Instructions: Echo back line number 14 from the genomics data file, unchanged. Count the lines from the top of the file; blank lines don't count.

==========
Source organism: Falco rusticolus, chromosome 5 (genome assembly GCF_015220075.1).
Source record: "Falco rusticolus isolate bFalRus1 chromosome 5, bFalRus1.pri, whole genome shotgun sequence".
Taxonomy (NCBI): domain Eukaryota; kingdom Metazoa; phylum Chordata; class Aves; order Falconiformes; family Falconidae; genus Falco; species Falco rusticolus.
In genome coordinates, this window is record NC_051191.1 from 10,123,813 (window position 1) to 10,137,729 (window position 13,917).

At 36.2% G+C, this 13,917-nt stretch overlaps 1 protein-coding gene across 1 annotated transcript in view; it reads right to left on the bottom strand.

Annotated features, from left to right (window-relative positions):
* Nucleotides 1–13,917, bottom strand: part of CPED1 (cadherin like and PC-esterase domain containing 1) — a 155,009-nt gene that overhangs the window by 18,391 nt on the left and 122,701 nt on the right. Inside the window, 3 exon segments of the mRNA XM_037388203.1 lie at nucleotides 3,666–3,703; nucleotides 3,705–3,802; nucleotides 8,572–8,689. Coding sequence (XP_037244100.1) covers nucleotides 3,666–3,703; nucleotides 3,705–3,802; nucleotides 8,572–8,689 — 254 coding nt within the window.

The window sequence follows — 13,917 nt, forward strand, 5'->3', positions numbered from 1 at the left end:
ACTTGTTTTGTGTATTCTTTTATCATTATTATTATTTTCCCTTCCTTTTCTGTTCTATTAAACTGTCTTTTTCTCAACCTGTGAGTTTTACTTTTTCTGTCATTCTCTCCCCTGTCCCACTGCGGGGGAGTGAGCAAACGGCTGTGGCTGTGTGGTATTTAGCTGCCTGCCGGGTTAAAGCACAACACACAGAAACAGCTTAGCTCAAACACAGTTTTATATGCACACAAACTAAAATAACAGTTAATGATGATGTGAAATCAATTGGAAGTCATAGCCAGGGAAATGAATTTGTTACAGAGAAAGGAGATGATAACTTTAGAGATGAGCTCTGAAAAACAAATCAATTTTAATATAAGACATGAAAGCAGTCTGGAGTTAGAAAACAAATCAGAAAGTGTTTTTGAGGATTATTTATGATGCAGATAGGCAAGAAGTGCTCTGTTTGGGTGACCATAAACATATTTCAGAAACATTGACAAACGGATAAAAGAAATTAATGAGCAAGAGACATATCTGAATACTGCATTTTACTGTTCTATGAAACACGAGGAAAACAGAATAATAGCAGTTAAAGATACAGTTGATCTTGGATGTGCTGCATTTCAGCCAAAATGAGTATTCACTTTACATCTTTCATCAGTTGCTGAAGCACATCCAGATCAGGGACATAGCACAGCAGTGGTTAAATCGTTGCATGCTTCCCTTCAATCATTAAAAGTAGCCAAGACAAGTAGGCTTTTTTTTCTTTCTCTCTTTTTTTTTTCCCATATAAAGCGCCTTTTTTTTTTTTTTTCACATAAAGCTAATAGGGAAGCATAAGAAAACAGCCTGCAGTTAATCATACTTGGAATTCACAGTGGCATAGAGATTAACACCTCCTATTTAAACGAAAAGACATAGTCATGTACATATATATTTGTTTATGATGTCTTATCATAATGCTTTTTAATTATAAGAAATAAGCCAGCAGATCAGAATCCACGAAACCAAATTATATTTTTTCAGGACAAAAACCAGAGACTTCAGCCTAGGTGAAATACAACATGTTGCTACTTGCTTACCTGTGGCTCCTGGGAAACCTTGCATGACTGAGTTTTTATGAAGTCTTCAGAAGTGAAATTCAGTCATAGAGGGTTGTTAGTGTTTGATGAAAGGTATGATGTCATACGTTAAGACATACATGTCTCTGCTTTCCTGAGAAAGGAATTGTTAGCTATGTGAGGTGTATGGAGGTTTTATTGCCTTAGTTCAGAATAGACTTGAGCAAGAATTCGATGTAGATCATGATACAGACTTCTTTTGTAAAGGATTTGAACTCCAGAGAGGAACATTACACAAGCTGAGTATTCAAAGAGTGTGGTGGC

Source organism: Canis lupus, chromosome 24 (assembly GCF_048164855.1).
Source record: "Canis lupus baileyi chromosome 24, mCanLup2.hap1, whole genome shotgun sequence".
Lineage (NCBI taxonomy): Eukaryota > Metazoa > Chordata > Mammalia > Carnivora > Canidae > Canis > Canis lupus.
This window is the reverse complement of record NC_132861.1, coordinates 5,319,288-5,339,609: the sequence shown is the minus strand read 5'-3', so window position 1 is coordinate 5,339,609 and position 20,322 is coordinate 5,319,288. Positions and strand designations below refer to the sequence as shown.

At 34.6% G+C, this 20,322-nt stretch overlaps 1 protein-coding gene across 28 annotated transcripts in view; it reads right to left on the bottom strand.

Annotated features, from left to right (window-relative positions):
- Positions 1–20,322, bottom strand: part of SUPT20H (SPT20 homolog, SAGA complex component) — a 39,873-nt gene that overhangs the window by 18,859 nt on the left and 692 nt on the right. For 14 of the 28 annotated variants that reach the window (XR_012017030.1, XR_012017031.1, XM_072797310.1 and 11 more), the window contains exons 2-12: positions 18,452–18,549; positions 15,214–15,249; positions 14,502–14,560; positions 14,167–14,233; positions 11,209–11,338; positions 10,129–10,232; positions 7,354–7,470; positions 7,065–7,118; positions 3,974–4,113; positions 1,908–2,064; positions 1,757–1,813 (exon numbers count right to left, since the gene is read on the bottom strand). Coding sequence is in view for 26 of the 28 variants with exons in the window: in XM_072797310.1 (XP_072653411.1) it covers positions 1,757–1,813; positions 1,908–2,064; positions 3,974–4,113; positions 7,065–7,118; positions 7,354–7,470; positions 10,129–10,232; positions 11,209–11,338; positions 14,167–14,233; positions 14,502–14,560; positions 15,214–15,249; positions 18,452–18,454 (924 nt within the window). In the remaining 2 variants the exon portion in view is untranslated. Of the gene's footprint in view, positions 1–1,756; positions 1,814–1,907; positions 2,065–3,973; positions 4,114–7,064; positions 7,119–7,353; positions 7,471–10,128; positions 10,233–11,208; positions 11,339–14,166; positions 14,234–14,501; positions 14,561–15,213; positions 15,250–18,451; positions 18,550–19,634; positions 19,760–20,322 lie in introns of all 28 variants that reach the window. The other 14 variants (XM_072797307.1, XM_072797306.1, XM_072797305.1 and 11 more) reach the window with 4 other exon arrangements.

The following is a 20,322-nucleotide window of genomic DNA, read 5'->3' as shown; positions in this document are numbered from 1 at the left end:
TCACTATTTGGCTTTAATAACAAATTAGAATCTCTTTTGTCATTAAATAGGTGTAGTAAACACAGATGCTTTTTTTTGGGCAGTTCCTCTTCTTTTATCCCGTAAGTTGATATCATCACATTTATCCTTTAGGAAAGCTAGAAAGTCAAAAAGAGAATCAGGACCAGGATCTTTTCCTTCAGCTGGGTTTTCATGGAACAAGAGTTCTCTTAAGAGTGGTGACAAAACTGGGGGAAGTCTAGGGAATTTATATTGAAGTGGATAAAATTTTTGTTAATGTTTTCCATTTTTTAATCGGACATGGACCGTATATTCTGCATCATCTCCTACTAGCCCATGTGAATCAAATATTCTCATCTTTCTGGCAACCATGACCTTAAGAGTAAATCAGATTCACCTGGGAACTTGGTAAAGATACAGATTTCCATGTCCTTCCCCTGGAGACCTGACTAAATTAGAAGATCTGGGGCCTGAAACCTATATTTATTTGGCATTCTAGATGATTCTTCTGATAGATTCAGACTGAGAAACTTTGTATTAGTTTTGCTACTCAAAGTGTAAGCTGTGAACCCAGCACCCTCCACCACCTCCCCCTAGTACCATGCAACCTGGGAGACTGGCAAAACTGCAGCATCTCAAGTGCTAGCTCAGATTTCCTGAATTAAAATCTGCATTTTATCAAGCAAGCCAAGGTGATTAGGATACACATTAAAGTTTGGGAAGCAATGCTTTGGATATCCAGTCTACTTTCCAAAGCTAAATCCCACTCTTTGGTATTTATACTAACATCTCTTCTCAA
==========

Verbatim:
At 34.6% G+C, this 20,322-nt stretch overlaps 1 protein-coding gene across 28 annotated transcripts in view; it reads right to left on the bottom strand.